Another aspect that the Ukrainian military has to consider is the weather. “If the winter is relatively mild, the Ukrainians will be able to move once they have established crossing points on the Dnieper. If it is a cold winter, it will be very difficult for the Ukrainians to advance. Cedric Leighton expects Russian forces to try to “dig in” defensive positions east of the river. “However, the quality of Russian troops is very low. However, after losing the city of Kherson, the Russians were not ready to fight. In that case, Ukraine may try to take advantage of this situation and launch a counterattack, but I think they will take a break before that.”

Before the Russians left, Ukrainian officials warned Moscow of the possibility of turning Kherson into a “city of death.” “The Guardian” newspaper, confirmed. In the village of An 11-year-old child was injured when a family drove over a land mine in Novoraisk. Russian soldiers turned the entire area into a massive mowed field. Red tape surrounds several areas, indicating that there is an explosive deposit every ten meters. Efforts to clear landmines can take months or even years. Ukrainian demining experts warn that even if the war ends tomorrow, it will take at least a decade to eradicate the threat.

If the newly liberated areas of Kherson – especially the city – are still vulnerable to Russian artillery fire and drone activity from the eastern side of the river, the Ukrainians will make more moves to the northeast and east as tactical opportunities arise. Ukraine’s long-term goal is to liberate all the territory it has lost to Russia since 2014, including Crimea and the eastern provinces of Donbass, Luhansk and Donetsk. “With the added factor of having a nuclear power plant in Russian-occupied territory, Zaporizhia presents difficulties similar to those in Kherson. Once they feel they are ready, I expect the Ukrainians to move towards the Crimean border. There, says Cedric Leighton, Ukrainian troops have no foresight for their ports on the Black Sea, particularly in Odessa. “They will want to recover all the lost territory in the south. If they do, the Russian position will become even weaker and the Ukrainians will come closer to preventing a Russian landing from Crimea.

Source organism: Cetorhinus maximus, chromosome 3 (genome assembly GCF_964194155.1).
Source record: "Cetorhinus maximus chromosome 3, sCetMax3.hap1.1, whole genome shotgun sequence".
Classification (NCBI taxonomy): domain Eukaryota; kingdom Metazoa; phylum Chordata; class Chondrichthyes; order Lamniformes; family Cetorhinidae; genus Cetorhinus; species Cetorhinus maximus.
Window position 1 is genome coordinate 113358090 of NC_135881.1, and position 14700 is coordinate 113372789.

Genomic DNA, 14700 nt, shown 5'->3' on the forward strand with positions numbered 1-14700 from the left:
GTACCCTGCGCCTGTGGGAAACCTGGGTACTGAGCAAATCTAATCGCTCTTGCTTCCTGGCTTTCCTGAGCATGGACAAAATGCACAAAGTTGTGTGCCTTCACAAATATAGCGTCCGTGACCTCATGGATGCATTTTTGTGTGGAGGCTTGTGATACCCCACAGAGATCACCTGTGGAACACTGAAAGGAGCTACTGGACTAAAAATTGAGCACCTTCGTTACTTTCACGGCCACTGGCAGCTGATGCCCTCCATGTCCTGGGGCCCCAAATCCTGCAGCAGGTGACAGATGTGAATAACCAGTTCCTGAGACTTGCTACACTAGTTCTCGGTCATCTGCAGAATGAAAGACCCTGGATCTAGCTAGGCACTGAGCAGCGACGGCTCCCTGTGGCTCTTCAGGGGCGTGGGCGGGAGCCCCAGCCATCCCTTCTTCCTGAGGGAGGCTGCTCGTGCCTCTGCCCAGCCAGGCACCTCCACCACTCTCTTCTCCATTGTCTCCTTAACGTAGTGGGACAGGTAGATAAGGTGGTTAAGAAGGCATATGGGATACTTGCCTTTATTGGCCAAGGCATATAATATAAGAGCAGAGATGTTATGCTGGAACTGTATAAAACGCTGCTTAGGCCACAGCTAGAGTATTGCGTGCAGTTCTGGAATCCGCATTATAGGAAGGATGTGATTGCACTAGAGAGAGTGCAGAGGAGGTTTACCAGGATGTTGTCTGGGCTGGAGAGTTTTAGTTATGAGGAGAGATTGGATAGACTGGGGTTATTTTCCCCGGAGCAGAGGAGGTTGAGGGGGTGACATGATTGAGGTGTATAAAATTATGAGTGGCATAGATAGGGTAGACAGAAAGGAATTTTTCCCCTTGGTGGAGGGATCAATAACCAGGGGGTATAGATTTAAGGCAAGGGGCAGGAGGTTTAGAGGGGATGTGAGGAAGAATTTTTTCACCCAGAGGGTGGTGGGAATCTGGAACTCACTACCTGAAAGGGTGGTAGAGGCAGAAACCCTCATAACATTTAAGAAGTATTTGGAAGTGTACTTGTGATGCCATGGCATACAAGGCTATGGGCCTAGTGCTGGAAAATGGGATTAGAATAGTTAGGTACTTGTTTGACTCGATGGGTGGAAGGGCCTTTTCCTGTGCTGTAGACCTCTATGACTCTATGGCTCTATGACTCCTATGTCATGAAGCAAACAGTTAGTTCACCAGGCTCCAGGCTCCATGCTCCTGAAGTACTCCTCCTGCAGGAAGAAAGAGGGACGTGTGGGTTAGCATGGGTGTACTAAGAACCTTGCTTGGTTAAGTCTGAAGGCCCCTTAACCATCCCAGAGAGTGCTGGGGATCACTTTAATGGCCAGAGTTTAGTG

The Ukrainians have enough troops to mount an offensive in one area, but Mark Ganzian doesn’t expect an advance on Crimea for now. Ukrainians must make choices and not waste their efforts. “The Russians have been attacking for months in the Donbass area south of Pakmut, but making little progress. I doubt the Ukrainians are concentrated there. My personal guess is that they will attack in the Zaporizhia area because the area has been poorly defended in the past. Neither side has enough troops to heavily equip the entire front line.

The Institute for War Studies rules out the possibility of a ceasefire or a slowdown in military operations. This time, the pause in the conflict will favor Vladimir Putin, as the Ukrainians have seized the opportunity and, at its peak, entered Kherson so far.

So does Cedric Leighton: “Russia will continue to try to make life as difficult as possible for Ukrainian citizens by targeting Ukrainian infrastructure, especially power plants, heating structures and water management facilities. The Russians may try to step up cyber attacks, although the Ukrainians have handled them very effectively so far.”